OTTAWA — Canada’s unemployment rate fell to a new record low 4.9% in June, beating expectations, even as the economy posted a surprise decline in jobs, while wages accelerated sharply, official data showed on Friday.
The Canadian economy lost 43,200 jobs in June, mostly among older workers, missing expectations of a job gain, Statistics Canada data showed. The unemployment rate, which beat analyst forecasts that it would remain at 5.1%, was the lowest on record, as fewer Canadians searched for work.
The average hourly wage of permanent employees jumped 5.6% year-over-year in June, well above May’s gain of 4.5% and the largest acceleration on record outside of the pandemic, when massive job losses among lower-paid workers skewed the numbers.
Goods sector jobs rose by a net 32,500, led by manufacturing and construction, while services sector jobs plunged by a net 75,700, mostly in retail trade.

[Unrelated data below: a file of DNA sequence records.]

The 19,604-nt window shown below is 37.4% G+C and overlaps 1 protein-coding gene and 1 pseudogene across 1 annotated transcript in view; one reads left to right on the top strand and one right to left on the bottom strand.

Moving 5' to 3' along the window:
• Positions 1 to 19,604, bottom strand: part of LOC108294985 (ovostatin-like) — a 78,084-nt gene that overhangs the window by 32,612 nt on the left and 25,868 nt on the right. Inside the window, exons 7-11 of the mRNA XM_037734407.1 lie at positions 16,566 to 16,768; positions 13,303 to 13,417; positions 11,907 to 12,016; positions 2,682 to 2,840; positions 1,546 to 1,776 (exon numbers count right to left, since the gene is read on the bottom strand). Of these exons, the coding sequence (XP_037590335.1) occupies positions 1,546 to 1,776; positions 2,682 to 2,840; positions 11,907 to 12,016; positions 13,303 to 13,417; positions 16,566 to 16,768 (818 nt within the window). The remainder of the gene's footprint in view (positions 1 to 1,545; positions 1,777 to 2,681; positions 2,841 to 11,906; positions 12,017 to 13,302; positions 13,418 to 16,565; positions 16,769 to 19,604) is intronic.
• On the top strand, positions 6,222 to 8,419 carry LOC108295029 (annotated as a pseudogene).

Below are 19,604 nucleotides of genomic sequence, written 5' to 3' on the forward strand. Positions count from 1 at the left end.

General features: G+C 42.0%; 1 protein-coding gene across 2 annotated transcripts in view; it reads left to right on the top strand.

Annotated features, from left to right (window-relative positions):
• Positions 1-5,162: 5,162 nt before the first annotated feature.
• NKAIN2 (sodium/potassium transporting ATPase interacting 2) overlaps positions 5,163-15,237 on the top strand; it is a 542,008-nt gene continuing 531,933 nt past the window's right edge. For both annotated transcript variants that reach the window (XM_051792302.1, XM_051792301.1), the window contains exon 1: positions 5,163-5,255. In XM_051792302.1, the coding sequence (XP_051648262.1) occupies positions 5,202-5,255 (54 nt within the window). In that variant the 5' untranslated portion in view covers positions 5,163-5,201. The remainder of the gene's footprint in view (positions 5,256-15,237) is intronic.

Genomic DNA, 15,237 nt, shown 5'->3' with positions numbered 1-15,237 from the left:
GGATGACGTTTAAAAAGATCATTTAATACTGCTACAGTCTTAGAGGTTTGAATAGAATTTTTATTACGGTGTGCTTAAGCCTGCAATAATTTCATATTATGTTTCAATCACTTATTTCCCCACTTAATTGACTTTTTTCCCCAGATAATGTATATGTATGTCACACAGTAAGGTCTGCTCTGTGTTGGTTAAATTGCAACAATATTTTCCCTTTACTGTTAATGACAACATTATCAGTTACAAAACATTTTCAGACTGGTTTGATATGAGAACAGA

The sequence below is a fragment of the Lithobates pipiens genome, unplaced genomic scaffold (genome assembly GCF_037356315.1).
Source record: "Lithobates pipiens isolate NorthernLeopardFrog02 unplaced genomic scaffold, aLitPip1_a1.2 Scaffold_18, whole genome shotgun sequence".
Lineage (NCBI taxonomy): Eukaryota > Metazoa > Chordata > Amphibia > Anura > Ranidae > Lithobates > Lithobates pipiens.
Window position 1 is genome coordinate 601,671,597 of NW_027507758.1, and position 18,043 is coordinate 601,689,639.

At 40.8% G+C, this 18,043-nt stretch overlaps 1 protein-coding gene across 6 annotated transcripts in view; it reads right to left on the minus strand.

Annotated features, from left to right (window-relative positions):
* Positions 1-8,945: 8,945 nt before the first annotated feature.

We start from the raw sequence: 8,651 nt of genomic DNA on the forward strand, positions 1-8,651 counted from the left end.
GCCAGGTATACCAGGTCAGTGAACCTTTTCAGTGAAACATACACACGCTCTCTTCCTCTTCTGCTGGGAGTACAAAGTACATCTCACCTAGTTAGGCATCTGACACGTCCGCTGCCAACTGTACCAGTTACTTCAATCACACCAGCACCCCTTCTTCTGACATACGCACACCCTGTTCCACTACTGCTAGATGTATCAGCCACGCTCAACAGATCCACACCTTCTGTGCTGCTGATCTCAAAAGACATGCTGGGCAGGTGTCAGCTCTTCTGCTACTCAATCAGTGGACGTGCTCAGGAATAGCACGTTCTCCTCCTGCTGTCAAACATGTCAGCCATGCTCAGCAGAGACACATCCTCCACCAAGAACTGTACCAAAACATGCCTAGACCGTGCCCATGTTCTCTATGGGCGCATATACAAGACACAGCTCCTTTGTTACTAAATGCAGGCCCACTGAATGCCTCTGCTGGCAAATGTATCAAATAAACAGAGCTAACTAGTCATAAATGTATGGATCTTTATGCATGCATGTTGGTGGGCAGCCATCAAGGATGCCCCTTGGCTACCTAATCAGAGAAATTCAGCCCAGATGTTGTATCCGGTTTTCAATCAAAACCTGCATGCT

“Data over the coming months will shed light on whether employment in this industry might be impacted by any changing consumer behaviors associated with inflation,” Statscan said.
Canadian inflation is running at a near 40-year high. June’s job losses were mostly in part-time work and mostly among workers over 55, Statscan said. The number of self-employed also fell sharply. (Reporting by Julie Gordon in Ottawa, additional reporting by Ismail Shakil, editing by Steve Scherer, Jason Neely and Chizu Nomiyama)
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